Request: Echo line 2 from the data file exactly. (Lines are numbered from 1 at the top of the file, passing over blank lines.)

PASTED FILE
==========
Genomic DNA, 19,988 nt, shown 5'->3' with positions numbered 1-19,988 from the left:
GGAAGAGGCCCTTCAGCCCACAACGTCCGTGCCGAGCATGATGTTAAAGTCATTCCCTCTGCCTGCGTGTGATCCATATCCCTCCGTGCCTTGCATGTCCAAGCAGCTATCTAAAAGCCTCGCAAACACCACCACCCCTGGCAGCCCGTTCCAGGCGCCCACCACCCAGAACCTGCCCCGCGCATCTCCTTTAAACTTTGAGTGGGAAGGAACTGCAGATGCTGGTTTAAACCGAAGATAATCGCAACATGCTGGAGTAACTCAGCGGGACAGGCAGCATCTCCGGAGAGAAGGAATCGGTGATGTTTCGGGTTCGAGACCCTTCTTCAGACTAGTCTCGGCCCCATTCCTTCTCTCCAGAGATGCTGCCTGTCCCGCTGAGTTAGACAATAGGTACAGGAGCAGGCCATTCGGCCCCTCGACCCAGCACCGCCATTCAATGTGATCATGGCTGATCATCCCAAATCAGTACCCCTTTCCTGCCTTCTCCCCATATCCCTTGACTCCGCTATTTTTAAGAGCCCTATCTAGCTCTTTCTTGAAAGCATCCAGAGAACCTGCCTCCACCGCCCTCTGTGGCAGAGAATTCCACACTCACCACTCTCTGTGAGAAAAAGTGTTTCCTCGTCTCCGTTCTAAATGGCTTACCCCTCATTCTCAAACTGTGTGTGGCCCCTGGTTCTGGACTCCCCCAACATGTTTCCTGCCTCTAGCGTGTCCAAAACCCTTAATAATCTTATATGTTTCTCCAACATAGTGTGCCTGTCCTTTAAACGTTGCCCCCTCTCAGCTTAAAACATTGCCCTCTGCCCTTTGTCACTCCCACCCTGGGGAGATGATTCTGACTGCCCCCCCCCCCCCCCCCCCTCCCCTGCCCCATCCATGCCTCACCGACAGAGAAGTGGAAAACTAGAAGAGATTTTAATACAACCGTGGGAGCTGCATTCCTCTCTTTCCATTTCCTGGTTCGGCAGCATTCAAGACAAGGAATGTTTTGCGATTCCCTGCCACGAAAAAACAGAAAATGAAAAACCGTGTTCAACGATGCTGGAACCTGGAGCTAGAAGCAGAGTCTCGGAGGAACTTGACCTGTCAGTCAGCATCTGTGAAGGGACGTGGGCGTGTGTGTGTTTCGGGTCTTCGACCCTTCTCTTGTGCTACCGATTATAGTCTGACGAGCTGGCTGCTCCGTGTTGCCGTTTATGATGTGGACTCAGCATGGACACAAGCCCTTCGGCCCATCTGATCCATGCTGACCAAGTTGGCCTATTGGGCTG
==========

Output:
GGAAGAGGCCCTTCAGCCCACAACGTCCGTGCCGAGCATGATGTTAAAGTCATTCCCTCTGCCTGCGTGTGATCCATATCCCTCCGTGCCTTGCATGTCCAAGCAGCTATCTAAAAGCCTCGCAAACACCACCACCCCTGGCAGCCCGTTCCAGGCGCCCACCACCCAGAACCTGCCCCGCGCATCTCCTTTAAACTTTGAGTGGGAAGGAACTGCAGATGCTGGTTTAAACCGAAGATAATCGCAACATGCTGGAGTAACTCAGCGGGACAGGCAGCATCTCCGGAGAGAAGGAATCGGTGATGTTTCGGGTTCGAGACCCTTCTTCAGACTAGTCTCGGCCCCATTCCTTCTCTCCAGAGATGCTGCCTGTCCCGCTGAGTTAGACAATAGGTACAGGAGCAGGCCATTCGGCCCCTCGACCCAGCACCGCCATTCAATGTGATCATGGCTGATCATCCCAAATCAGTACCCCTTTCCTGCCTTCTCCCCATATCCCTTGACTCCGCTATTTTTAAGAGCCCTATCTAGCTCTTTCTTGAAAGCATCCAGAGAACCTGCCTCCACCGCCCTCTGTGGCAGAGAATTCCACACTCACCACTCTCTGTGAGAAAAAGTGTTTCCTCGTCTCCGTTCTAAATGGCTTACCCCTCATTCTCAAACTGTGTGTGGCCCCTGGTTCTGGACTCCCCCAACATGTTTCCTGCCTCTAGCGTGTCCAAAACCCTTAATAATCTTATATGTTTCTCCAACATAGTGTGCCTGTCCTTTAAACGTTGCCCCCTCTCAGCTTAAAACATTGCCCTCTGCCCTTTGTCACTCCCACCCTGGGGAGATGATTCTGACTGCCCCCCCCCCCCCCCCCCCTCCCCTGCCCCATCCATGCCTCACCGACAGAGAAGTGGAAAACTAGAAGAGATTTTAATACAACCGTGGGAGCTGCATTCCTCTCTTTCCATTTCCTGGTTCGGCAGCATTCAAGACAAGGAATGTTTTGCGATTCCCTGCCACGAAAAAACAGAAAATGAAAAACCGTGTTCAACGATGCTGGAACCTGGAGCTAGAAGCAGAGTCTCGGAGGAACTTGACCTGTCAGTCAGCATCTGTGAAGGGACGTGGGCGTGTGTGTGTTTCGGGTCTTCGACCCTTCTCTTGTGCTACCGATTATAGTCTGACGAGCTGGCTGCTCCGTGTTGCCGTTTATGATGTGGACTCAGCATGGACACAAGCCCTTCGGCCCATCTGATCCATGCTGACCAAGTTGGCCTATTGGGCTG